Monthly Archives: March 2021

Ep061 Fantasy Magazine Issue 63

Fantasy Magazine Issue 63

Fantasy Magazine ran regularly from 2005 to 2011, and sporadically from 2011 to 2020. Now Fantasy Magazine has returned as of November 2020 under the editors of Arley Sorg and Christie Yant. Fantasy Magazine is a monthly publication featuring short fiction, flash fiction, poetry, and non fiction interviews and essays. In this episode Isaac and Reid discuss the works specifically found in Issue 63, January 2021.

Discussed this Episode

  • The Billionaire Shapeshifters’ Ex-Wives Club by Marissa Lingen
    • The comedy and joy of absurdity in a story.
    • How a collection of short-standup-comedy-like scenes can be presented as a setup of jokes; and how a brunch setting allows for these collections of shorts within a short story.
    • How the fantastical elements are exaggerated from metaphor to reality so as to convey the comedy and humor.
  • Incense by Megan Chee
    • Discussion of the fairness of cost, and how the storyteller turns from an entertainment to horror. How this horror is a dramatic turn that is not specifically expected.
    • How the story is conveyed in a short, concise set of scenes.
  • 10 Steps to a Whole New You by Tonya Liburd
    • How a story can be structured in a different kind of way, in this case in a self-help type of perspective.
    • The usage of Code-Switching in a fantasy environment. Learn more about Code-Switching on Wikipedia, NPR, and the Harvard Business Review.
    • The general theme of how humans often want, and how this want, once received, is usually not exactly what we want. And how this theme or statement is shown.
  • Quick Discussions of the other works
    • Things to Bring, Things to Burn, Things Best Left Behind by C.E. McGill
    • Butterfly-Hummingbird by Magaly Garcia
    • like the gator loves the snake by Maria Zoccola

Upcoming Episodes

Other Works Mentioned


The Next Chapter Ep002 Golden Son by Pierce Brown

Leave it to the Prose – The Next Chapter: Golden Son by Pierce Brown

Episode 2 of our first Next Chapter arc we dive into the middle book of the original Red Rising Trilogy: Golden Son by Pierce Brown. The story continues Darrow’s story as he embarks in his ambitious goal of overthrowing the oppressive Gold rulers.

Episode Discussion:

  • Tone and the reign of the Golds. Through this book we get several different perspectives (Nero, Octavia, Karnus) of what the goal of Gold is, and how pride and achievement in this momentary life is all that there is. How the Golds are conditioned to believe in power and rulership, and as the Golds manipulate the other colors they do not see that they have been manipulated to believe their own story.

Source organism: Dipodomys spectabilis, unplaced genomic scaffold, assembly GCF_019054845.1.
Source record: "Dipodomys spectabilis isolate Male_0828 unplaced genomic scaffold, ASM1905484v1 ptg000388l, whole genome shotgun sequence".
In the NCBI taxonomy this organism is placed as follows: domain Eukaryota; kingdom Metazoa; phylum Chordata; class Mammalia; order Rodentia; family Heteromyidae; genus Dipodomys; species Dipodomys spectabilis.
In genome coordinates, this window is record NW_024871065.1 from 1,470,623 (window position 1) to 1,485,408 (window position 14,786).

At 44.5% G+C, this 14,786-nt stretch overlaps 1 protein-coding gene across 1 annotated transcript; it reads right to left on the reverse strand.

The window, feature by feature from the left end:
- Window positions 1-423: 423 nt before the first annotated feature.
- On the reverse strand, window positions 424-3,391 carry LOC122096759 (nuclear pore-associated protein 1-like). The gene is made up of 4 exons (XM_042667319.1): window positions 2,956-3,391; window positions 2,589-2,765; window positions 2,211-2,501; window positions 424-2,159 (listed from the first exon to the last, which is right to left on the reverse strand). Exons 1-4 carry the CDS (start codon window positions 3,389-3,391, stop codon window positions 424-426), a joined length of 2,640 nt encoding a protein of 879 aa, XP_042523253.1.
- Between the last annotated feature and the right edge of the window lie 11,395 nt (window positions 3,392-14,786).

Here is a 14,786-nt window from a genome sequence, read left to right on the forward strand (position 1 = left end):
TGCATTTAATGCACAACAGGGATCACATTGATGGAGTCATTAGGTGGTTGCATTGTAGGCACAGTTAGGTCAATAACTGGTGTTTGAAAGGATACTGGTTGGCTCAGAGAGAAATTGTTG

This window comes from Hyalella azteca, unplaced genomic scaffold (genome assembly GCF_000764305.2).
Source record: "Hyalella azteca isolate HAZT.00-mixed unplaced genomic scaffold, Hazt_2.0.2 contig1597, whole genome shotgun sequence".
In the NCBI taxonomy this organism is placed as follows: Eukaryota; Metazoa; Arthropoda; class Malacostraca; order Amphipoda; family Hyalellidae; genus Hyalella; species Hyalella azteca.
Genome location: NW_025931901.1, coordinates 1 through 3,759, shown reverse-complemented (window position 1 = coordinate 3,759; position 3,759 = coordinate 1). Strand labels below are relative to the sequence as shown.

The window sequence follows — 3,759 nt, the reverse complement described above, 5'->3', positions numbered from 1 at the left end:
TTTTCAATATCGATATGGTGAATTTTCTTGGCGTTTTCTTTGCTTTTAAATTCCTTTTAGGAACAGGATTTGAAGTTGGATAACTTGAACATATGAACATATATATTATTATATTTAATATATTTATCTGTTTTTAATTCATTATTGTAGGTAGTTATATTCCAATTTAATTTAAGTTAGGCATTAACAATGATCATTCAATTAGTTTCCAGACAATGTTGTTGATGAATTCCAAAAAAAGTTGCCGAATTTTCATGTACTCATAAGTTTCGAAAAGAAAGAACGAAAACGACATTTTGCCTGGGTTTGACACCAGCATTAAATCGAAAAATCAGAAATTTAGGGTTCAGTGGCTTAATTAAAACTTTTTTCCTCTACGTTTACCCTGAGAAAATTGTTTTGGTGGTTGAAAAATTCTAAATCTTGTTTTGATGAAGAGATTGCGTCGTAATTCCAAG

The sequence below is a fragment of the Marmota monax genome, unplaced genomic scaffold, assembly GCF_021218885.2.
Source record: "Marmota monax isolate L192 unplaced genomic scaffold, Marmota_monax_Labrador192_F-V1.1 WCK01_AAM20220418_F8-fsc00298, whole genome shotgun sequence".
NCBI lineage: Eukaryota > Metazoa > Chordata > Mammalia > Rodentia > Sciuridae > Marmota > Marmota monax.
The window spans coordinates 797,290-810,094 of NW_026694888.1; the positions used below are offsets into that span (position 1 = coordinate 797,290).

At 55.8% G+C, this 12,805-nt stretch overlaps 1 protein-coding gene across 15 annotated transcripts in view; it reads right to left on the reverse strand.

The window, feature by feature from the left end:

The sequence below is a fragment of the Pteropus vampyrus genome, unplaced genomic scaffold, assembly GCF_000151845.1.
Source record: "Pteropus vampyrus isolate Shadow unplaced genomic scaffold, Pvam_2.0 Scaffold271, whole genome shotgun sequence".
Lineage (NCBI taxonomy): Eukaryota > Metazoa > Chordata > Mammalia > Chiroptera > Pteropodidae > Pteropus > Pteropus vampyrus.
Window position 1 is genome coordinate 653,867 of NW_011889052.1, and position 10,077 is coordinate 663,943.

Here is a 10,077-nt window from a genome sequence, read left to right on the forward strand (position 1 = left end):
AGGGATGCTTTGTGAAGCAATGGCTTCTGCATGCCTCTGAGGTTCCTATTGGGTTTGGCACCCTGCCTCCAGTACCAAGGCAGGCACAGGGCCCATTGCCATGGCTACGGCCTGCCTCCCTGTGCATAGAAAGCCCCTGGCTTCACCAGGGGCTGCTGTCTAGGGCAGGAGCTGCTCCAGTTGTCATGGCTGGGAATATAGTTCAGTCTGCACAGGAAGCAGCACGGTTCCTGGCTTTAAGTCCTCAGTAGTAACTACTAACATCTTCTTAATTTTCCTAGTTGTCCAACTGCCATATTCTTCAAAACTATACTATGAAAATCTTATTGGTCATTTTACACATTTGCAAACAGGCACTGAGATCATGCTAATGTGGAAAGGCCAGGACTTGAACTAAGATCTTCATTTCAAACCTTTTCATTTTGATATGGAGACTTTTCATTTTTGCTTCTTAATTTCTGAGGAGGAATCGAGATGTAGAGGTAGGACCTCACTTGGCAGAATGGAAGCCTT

• Character discussion of Mustang (Virginia), Tactus, Roque, Victra; and how each of these character’s upbringings define who these characters grow up to become.
    • Mustang’s devotion to her family, and the lengths she will go to defend her family.
    • Tactus’s devotion to power, and his deprivation of a redemption arc.
    • Roque’s devotion to the Society lie. How he wants to be Darrow’s best friend, but will always choose the Society above
    • Victra’s devotion to breaking her family’s traditions of being the backstabbers; and how Victra seeks to be a decent person in a decent world.
  • Deep dive into the scene of Darrow’s identity reveal to Mustang.
    • How Mustang is characterized and “not being like other Golds.” Her Demokratic compassion. But she is also an established Gold, a child of the ArchGovernor, and if she acted upon her compassion she would lose a lot; so ultimately her decision is unknown. There is a mystery on in how she would act.
    • The setup of “should we shoot down her ship?”. How the stakes a built up. How if Darrow’s identity gets out, then it means the end of Darrow’s mission. How the story requires Mustang to be told.
    • Give both sides a voice: Ragnar and Sevro are on the side opposite Darrow.
    • Give Darrow, the main character, the ultimate choice: will he give the order to shoot down Mustang’s ship?



Ep060 Macbeth by William Shakespeare

Macbeth by William Shakespeare

We went back in time to the works of Shakespeare and how Macbeth solidifies several traditions in speculative fiction. A story or witches, Macbeth follows the titular character as the theme of destiny vs freewill is battled by means of using the fantastical elements of prophecy. The story begins with Macbeth as he is told a prophecy of how he will one day become king. Upon telling his wife, Macbeth and Lady Macbeth conspire to kill the king and therefore become king. Then comes the dramatic final acts as Macbeth turns to